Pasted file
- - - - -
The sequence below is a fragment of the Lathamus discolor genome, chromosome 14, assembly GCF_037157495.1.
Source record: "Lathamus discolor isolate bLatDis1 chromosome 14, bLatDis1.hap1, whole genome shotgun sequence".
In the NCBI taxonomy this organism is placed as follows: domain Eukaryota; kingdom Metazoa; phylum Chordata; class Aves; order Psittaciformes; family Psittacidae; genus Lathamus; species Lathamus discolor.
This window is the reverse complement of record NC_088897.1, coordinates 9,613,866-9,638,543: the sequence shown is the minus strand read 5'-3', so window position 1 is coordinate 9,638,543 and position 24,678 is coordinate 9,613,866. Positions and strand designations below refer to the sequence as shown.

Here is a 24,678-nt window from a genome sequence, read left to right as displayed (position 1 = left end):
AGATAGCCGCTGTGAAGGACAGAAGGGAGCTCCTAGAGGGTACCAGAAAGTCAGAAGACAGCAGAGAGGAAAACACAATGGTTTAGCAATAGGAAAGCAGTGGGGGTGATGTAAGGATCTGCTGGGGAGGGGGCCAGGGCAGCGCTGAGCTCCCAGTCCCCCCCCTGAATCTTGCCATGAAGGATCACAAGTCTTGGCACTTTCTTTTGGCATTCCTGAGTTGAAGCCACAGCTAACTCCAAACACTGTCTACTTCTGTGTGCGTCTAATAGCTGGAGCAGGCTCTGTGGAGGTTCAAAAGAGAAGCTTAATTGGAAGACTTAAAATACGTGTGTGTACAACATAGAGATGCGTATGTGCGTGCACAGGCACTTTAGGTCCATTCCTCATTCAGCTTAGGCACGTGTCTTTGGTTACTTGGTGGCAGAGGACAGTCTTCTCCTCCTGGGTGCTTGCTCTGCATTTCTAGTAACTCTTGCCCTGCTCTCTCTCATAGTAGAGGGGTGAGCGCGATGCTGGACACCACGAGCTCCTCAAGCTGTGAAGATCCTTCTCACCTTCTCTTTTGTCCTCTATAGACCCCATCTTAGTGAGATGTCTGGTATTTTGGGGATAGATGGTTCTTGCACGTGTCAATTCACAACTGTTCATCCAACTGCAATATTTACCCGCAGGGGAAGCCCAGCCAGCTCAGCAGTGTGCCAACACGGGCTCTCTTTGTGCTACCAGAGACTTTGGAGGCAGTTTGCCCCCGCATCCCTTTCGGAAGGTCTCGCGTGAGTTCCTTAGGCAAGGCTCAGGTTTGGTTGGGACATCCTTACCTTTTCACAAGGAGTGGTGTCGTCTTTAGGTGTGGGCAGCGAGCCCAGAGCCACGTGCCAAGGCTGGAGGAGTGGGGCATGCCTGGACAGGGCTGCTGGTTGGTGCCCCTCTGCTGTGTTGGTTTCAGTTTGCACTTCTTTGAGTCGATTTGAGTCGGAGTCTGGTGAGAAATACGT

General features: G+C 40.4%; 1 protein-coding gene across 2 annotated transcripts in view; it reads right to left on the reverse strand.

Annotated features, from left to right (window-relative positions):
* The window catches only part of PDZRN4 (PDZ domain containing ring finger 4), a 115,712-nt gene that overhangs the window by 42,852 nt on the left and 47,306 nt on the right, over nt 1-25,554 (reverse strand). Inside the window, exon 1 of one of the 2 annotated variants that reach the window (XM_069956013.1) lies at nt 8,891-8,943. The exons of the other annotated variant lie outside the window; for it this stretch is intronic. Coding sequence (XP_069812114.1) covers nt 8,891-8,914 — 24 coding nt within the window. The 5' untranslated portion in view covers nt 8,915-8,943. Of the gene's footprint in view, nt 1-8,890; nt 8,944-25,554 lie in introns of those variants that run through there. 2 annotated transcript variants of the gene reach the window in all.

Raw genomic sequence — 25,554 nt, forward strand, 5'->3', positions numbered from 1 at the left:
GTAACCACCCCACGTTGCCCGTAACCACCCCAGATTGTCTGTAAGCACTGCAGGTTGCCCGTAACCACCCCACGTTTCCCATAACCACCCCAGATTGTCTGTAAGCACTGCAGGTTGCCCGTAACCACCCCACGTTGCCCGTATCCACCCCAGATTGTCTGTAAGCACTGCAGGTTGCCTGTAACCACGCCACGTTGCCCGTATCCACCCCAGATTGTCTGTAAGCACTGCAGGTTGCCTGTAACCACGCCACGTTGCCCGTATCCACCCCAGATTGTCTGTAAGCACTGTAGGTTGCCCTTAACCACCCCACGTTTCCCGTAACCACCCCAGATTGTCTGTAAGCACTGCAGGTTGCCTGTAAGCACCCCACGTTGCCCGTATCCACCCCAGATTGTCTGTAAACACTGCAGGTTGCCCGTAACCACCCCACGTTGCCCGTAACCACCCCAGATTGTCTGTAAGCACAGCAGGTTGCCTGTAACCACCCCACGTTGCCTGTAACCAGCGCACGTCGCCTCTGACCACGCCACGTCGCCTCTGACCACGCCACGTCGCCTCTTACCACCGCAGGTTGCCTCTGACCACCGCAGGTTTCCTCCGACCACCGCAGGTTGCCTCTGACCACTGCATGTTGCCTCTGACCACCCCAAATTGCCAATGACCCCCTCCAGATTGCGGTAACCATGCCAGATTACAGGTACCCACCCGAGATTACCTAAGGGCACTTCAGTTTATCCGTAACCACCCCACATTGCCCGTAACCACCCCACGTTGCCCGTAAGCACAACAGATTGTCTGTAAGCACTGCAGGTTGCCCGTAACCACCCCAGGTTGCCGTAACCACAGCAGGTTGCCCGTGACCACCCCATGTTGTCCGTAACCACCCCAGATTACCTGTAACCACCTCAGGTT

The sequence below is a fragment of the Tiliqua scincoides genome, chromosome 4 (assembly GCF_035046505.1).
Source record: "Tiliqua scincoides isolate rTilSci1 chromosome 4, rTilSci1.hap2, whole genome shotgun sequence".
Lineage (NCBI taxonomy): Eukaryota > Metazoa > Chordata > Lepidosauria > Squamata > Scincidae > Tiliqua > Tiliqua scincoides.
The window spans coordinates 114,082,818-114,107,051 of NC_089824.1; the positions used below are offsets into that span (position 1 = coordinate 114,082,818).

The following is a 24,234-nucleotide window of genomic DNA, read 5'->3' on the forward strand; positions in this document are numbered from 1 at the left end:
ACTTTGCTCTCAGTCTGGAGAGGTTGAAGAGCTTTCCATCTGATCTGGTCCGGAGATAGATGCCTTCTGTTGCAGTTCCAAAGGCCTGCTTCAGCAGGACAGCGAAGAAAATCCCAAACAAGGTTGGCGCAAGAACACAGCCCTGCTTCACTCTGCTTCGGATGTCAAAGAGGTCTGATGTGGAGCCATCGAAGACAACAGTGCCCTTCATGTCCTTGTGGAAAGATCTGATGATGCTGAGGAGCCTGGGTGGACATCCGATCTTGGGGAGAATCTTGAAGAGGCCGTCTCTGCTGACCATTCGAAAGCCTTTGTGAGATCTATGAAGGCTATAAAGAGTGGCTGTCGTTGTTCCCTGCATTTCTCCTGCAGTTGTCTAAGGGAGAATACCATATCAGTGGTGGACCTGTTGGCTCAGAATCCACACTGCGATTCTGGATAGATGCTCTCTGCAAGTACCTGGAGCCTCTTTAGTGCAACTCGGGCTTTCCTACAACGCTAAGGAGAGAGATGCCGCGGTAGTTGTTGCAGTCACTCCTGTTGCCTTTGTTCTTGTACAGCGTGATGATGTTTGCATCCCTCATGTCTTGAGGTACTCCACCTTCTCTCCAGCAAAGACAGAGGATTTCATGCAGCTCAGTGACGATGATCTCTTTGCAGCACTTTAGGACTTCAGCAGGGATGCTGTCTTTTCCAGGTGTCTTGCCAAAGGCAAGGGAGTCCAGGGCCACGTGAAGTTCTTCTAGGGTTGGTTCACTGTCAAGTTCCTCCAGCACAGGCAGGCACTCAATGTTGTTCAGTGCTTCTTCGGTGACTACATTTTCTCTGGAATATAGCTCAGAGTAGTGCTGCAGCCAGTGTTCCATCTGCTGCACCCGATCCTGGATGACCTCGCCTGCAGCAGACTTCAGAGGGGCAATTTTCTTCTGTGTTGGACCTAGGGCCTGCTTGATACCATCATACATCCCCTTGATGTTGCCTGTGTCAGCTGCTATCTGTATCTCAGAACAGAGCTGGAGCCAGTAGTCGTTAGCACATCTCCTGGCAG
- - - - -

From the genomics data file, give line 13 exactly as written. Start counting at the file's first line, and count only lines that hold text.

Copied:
Source record: "Tiliqua scincoides isolate rTilSci1 chromosome 4, rTilSci1.hap2, whole genome shotgun sequence".